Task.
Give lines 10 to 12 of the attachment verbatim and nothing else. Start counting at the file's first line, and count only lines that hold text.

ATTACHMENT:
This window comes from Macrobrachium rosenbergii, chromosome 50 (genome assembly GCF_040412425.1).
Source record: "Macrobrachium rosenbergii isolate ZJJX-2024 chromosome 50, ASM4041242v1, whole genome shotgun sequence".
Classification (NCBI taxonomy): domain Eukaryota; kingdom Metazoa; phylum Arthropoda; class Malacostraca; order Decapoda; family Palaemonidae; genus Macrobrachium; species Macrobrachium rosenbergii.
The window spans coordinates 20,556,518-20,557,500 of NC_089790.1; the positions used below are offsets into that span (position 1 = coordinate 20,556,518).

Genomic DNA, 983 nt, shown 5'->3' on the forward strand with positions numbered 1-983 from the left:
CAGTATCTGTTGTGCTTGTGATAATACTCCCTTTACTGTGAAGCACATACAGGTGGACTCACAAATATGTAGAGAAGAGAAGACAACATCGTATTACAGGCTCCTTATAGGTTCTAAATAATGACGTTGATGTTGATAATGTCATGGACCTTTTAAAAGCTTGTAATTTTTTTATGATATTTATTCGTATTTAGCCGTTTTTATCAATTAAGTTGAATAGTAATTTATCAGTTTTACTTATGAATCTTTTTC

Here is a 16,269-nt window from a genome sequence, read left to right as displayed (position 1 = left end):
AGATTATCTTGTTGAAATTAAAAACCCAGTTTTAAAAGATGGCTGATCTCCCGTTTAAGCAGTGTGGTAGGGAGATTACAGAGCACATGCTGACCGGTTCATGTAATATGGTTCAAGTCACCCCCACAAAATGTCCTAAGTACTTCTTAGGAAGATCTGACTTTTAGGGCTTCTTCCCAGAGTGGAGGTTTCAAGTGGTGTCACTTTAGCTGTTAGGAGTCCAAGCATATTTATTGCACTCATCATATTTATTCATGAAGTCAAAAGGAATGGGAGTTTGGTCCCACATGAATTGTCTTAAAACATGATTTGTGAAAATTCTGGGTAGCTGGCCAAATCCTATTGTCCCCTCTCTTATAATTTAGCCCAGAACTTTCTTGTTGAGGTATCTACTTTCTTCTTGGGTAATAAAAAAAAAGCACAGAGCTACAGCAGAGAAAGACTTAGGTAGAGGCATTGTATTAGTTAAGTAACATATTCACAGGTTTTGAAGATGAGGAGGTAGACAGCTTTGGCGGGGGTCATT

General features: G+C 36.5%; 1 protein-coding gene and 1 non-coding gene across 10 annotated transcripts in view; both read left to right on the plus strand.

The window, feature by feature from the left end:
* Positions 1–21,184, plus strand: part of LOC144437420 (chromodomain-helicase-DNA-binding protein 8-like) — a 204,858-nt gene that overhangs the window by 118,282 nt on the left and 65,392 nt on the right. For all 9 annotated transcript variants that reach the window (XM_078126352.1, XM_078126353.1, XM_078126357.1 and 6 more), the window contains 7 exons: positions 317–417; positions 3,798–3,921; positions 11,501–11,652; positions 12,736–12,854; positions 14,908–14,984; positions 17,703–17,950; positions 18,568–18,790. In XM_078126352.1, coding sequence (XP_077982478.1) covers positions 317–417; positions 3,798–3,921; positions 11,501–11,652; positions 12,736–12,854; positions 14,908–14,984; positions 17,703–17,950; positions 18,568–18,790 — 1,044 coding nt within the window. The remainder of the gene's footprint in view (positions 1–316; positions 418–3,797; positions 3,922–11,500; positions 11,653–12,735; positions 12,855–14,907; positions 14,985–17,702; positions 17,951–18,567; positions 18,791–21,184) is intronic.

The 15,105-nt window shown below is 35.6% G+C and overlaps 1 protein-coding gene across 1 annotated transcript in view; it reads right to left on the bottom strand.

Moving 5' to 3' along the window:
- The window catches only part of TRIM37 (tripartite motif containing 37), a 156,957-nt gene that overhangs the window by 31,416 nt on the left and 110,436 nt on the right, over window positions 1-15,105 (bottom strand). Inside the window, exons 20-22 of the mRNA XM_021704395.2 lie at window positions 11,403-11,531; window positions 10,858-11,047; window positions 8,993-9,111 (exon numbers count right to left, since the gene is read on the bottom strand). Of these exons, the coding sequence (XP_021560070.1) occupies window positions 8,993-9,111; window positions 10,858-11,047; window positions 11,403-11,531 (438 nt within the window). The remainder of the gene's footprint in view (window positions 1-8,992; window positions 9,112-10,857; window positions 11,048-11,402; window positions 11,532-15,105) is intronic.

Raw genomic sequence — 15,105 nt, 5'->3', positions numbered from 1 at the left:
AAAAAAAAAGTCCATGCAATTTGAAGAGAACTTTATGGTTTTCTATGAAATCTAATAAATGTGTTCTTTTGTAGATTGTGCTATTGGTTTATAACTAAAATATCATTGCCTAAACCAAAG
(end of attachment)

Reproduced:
The window, feature by feature from the left end:
* Positions 1–21,184, plus strand: part of LOC144437420 (chromodomain-helicase-DNA-binding protein 8-like) — a 204,858-nt gene that overhangs the window by 118,282 nt on the left and 65,392 nt on the right. For all 9 annotated transcript variants that reach the window (XM_078126352.1, XM_078126353.1, XM_078126357.1 and 6 more), the window contains 7 exons: positions 317–417; positions 3,798–3,921; positions 11,501–11,652; positions 12,736–12,854; positions 14,908–14,984; positions 17,703–17,950; positions 18,568–18,790. In XM_078126352.1, coding sequence (XP_077982478.1) covers positions 317–417; positions 3,798–3,921; positions 11,501–11,652; positions 12,736–12,854; positions 14,908–14,984; positions 17,703–17,950; positions 18,568–18,790 — 1,044 coding nt within the window. The remainder of the gene's footprint in view (positions 1–316; positions 418–3,797; positions 3,922–11,500; positions 11,653–12,735; positions 12,855–14,907; positions 14,985–17,702; positions 17,951–18,567; positions 18,791–21,184) is intronic.

The 15,105-nt window shown below is 35.6% G+C and overlaps 1 protein-coding gene across 1 annotated transcript in view; it reads right to left on the bottom strand.